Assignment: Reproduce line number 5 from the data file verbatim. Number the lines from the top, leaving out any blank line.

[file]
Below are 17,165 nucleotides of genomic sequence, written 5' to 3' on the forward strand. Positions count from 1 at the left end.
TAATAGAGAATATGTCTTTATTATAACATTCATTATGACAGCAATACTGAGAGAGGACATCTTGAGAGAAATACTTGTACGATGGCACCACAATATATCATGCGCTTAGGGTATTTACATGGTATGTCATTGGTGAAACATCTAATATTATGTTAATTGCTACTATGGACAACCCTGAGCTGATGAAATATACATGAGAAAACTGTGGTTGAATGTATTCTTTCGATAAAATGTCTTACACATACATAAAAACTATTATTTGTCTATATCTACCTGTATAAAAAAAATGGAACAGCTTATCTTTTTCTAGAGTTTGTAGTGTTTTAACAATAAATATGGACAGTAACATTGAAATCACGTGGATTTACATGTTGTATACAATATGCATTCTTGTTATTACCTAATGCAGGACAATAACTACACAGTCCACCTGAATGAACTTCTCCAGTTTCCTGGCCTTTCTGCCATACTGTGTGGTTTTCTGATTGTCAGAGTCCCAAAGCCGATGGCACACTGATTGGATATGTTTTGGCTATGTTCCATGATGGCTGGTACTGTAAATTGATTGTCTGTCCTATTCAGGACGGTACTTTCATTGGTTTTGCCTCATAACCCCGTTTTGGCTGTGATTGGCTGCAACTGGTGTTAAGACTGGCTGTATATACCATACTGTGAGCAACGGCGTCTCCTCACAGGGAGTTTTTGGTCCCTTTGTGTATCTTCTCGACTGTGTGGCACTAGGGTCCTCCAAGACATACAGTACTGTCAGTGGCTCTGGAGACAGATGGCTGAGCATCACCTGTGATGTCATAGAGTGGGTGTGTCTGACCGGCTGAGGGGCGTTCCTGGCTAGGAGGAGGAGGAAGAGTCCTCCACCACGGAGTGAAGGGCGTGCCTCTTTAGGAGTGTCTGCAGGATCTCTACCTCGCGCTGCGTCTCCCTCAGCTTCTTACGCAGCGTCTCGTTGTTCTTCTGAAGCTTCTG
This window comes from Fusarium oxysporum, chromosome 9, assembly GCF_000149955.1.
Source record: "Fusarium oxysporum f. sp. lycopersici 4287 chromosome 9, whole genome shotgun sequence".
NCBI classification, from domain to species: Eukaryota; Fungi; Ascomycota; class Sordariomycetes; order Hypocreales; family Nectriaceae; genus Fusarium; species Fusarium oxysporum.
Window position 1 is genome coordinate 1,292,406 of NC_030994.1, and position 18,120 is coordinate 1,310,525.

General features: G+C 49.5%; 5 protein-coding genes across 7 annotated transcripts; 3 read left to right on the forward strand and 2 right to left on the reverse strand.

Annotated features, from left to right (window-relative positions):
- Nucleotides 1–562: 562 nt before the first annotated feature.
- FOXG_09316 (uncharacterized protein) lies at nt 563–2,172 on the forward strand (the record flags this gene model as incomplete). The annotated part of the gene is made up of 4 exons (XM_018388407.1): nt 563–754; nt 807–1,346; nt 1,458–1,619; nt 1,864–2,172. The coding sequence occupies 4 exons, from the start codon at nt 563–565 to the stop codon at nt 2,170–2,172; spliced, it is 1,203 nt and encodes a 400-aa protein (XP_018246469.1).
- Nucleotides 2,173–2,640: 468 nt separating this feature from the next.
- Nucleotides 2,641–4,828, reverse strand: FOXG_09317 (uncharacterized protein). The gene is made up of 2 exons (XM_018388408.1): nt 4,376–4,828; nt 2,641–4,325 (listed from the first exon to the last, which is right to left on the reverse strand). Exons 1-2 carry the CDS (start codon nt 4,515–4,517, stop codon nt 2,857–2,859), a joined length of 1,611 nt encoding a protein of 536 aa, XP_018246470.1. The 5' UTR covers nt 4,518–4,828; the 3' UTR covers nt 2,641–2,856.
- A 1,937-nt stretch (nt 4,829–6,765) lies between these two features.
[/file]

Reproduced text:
NCBI classification, from domain to species: Eukaryota; Fungi; Ascomycota; class Sordariomycetes; order Hypocreales; family Nectriaceae; genus Fusarium; species Fusarium oxysporum.